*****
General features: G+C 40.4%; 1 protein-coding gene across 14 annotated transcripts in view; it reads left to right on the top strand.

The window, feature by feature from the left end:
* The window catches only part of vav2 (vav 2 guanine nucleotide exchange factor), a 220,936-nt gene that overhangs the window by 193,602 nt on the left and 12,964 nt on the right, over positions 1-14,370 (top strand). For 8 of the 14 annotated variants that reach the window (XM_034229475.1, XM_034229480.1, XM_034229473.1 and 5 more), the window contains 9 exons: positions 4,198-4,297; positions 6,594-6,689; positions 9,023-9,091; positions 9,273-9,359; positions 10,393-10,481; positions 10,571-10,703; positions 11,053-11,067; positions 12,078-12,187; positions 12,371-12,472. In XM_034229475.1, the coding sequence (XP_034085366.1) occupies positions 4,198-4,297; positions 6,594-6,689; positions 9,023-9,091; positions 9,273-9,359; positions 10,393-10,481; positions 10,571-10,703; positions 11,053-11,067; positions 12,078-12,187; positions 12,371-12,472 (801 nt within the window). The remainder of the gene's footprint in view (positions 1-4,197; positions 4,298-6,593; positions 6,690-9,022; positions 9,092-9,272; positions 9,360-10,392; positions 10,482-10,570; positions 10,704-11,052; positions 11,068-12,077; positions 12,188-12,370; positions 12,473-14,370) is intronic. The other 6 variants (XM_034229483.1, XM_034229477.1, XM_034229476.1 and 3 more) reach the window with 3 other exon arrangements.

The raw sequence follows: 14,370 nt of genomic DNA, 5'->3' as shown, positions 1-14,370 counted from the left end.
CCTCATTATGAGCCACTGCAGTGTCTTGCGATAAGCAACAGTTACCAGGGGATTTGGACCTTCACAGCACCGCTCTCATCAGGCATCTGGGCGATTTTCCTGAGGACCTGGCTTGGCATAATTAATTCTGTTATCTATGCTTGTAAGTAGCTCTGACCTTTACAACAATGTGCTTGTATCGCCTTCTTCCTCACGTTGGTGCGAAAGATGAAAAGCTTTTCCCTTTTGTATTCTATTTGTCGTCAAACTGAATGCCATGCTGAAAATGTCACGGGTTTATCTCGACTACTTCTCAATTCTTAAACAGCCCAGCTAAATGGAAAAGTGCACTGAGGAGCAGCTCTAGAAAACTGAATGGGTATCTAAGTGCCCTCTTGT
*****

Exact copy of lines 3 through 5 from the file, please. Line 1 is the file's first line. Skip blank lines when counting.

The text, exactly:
* The window catches only part of vav2 (vav 2 guanine nucleotide exchange factor), a 220,936-nt gene that overhangs the window by 193,602 nt on the left and 12,964 nt on the right, over positions 1-14,370 (top strand). For 8 of the 14 annotated variants that reach the window (XM_034229475.1, XM_034229480.1, XM_034229473.1 and 5 more), the window contains 9 exons: positions 4,198-4,297; positions 6,594-6,689; positions 9,023-9,091; positions 9,273-9,359; positions 10,393-10,481; positions 10,571-10,703; positions 11,053-11,067; positions 12,078-12,187; positions 12,371-12,472. In XM_034229475.1, the coding sequence (XP_034085366.1) occupies positions 4,198-4,297; positions 6,594-6,689; positions 9,023-9,091; positions 9,273-9,359; positions 10,393-10,481; positions 10,571-10,703; positions 11,053-11,067; positions 12,078-12,187; positions 12,371-12,472 (801 nt within the window). The remainder of the gene's footprint in view (positions 1-4,197; positions 4,298-6,593; positions 6,690-9,022; positions 9,092-9,272; positions 9,360-10,392; positions 10,482-10,570; positions 10,704-11,052; positions 11,068-12,077; positions 12,188-12,370; positions 12,473-14,370) is intronic. The other 6 variants (XM_034229483.1, XM_034229477.1, XM_034229476.1 and 3 more) reach the window with 3 other exon arrangements.

The raw sequence follows: 14,370 nt of genomic DNA, 5'->3' as shown, positions 1-14,370 counted from the left end.
CCTCATTATGAGCCACTGCAGTGTCTTGCGATAAGCAACAGTTACCAGGGGATTTGGACCTTCACAGCACCGCTCTCATCAGGCATCTGGGCGATTTTCCTGAGGACCTGGCTTGGCATAATTAATTCTGTTATCTATGCTTGTAAGTAGCTCTGACCTTTACAACAATGTGCTTGTATCGCCTTCTTCCTCACGTTGGTGCGAAAGATGAAAAGCTTTTCCCTTTTGTATTCTATTTGTCGTCAAACTGAATGCCATGCTGAAAATGTCACGGGTTTATCTCGACTACTTCTCAATTCTTAAACAGCCCAGCTAAATGGAAAAGTGCACTGAGGAGCAGCTCTAGAAAACTGAATGGGTATCTAAGTGCCCTCTTGT